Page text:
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[29] authorities, and poured in from every district, eager to be counted among the first to strike a blow in defence of the cause in which their lives—and more than their lives—were now enlisted. The difficulty among the officers was, not to elevate the morale of these patriotic freemen, or prepare them for the dangers they were about to encounter, but to restrain their ardor, and maintain them within the bounds of prudence and moderation.

Such was the condition of affairs in South Carolina, and such the tone of the public mind in the city of Charleston, when General Beauregard arrived there.

Having made a thorough inspection of all the works, he came to the conclusion that a great deal still remained to be done by way of preparation for active measures against Fort Sumter.

The system and plan of operations which had been adopted seemed to be to concentrate all the available guns and mortars at two points, namely: Fort Moultrie, on Sullivan's Island, and Gumming's Point, on Morris Island, where a few guns and about half a dozen mortars of heavy caliber were being put in position. Battery Star of the West—so called, from its repulse of the steamer of that name-contained four 24-pounders, which enfiladed the main south channel, known as the Morris Island Channel.

General Beauregard determined to alter that system, but gradually and cautiously, so as not to dampen the ardor, or touch the pride, of the gallant and sensitive gentlemen who had left their comfortable homes, at the call of their State, to vindicate its honor and assert its rights. They had endured, for weeks, the privations and exposures of a soldier's life, on bleak islands, where it was impossible, at times, to see objects at a greater distance than a few yards, because of the sand drifts created by the northers, prevalent on the coast at that season of the year.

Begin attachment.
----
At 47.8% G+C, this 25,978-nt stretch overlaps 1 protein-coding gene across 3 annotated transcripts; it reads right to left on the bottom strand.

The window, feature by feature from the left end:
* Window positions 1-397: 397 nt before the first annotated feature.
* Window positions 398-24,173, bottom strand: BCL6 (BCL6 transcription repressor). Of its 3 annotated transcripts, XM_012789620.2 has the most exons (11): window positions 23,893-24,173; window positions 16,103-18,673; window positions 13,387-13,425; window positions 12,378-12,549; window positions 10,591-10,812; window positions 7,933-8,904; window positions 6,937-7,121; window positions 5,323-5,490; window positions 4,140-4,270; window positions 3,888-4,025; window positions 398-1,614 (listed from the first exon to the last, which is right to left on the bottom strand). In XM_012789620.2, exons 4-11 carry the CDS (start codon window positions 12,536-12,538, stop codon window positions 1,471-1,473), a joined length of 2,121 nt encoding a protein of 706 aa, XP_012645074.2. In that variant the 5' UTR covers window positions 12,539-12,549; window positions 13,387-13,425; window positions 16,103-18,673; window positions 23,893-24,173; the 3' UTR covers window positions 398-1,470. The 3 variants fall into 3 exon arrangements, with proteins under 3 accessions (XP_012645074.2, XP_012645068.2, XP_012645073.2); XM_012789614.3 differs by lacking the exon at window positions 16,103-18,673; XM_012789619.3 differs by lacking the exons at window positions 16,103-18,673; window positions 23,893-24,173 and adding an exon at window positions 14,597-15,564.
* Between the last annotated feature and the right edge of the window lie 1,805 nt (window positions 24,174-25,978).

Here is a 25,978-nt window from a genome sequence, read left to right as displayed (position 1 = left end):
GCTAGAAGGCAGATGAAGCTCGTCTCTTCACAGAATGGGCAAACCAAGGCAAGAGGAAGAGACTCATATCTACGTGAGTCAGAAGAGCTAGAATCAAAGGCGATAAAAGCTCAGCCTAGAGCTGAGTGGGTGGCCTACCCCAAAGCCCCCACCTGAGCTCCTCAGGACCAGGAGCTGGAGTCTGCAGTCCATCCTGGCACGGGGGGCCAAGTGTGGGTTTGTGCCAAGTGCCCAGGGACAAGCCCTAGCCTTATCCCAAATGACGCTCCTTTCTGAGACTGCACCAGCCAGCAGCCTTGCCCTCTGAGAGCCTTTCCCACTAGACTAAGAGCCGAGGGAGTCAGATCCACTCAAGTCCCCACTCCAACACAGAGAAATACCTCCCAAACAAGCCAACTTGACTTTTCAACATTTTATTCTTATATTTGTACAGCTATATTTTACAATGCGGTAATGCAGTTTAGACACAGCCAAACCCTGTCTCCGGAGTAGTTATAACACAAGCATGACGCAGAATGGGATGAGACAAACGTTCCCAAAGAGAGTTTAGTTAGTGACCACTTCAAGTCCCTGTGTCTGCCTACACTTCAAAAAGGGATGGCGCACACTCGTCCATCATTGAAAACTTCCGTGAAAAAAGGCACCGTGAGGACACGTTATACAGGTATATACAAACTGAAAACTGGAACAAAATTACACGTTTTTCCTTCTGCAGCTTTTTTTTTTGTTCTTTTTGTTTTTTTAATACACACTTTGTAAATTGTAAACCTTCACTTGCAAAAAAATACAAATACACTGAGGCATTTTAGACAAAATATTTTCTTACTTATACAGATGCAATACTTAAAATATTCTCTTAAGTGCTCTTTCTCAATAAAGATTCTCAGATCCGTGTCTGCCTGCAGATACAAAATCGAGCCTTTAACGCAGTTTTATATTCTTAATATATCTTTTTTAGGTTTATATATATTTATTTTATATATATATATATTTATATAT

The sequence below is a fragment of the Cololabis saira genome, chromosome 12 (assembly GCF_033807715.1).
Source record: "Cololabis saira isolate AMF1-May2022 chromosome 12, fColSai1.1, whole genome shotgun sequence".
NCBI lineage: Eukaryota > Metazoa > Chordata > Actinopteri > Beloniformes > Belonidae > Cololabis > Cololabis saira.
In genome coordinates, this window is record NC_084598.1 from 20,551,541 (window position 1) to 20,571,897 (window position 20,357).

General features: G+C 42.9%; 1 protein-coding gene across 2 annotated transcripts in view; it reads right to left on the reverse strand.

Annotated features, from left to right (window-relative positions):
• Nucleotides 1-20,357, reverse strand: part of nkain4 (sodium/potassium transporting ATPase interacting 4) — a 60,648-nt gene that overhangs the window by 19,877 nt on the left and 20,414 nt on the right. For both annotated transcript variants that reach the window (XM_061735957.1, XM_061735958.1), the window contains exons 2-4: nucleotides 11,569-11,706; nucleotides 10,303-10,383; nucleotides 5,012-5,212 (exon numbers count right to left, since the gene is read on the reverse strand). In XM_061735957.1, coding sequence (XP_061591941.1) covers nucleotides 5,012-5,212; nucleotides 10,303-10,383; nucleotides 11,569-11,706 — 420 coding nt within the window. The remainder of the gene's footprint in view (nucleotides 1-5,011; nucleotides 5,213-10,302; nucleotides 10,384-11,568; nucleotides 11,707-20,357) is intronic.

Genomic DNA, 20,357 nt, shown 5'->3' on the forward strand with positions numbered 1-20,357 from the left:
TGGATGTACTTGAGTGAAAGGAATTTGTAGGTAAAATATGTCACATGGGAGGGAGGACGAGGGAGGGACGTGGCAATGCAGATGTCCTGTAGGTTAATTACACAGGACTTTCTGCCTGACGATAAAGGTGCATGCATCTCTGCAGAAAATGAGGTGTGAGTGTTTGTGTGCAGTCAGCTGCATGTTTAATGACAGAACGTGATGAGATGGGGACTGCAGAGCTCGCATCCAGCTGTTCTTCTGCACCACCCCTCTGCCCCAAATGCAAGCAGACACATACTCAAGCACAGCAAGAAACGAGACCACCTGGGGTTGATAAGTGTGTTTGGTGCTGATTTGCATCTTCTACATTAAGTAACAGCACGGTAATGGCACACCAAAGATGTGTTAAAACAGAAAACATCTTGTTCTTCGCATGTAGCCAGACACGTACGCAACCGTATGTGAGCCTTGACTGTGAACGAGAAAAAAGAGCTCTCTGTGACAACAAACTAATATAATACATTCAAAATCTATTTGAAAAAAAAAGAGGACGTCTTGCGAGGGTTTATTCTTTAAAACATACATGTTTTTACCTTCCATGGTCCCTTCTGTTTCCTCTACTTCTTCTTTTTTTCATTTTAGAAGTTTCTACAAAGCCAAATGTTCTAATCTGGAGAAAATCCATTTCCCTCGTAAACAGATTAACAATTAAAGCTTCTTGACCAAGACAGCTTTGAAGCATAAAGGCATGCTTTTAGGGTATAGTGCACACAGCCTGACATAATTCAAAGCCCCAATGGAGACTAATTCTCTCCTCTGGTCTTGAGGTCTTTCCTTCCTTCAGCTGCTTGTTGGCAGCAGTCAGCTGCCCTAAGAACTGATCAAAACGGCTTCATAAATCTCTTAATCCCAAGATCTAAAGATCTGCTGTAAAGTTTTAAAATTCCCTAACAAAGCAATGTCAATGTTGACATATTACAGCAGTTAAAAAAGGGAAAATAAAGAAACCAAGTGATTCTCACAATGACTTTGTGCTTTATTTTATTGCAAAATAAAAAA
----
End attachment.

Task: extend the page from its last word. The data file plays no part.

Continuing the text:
General Beauregard noted, with feelings of admiration, an old gentleman, standing sentry at one of the camps on the island, who had organized, armed, and equipped a whole company of infantry at his own expense, and had placed it under the command of his youngest brother. This had been his contribution to his country's cause; and, deeming it insufficient, he had also offered his services and his life, as a private in his own company.

Among the privates there assembled for duty were planters and sons of planters, some of them the wealthiest men of South Carolina, diligently working, side by side with their slaves. Not a

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Peter G. T. Beauregard (3)
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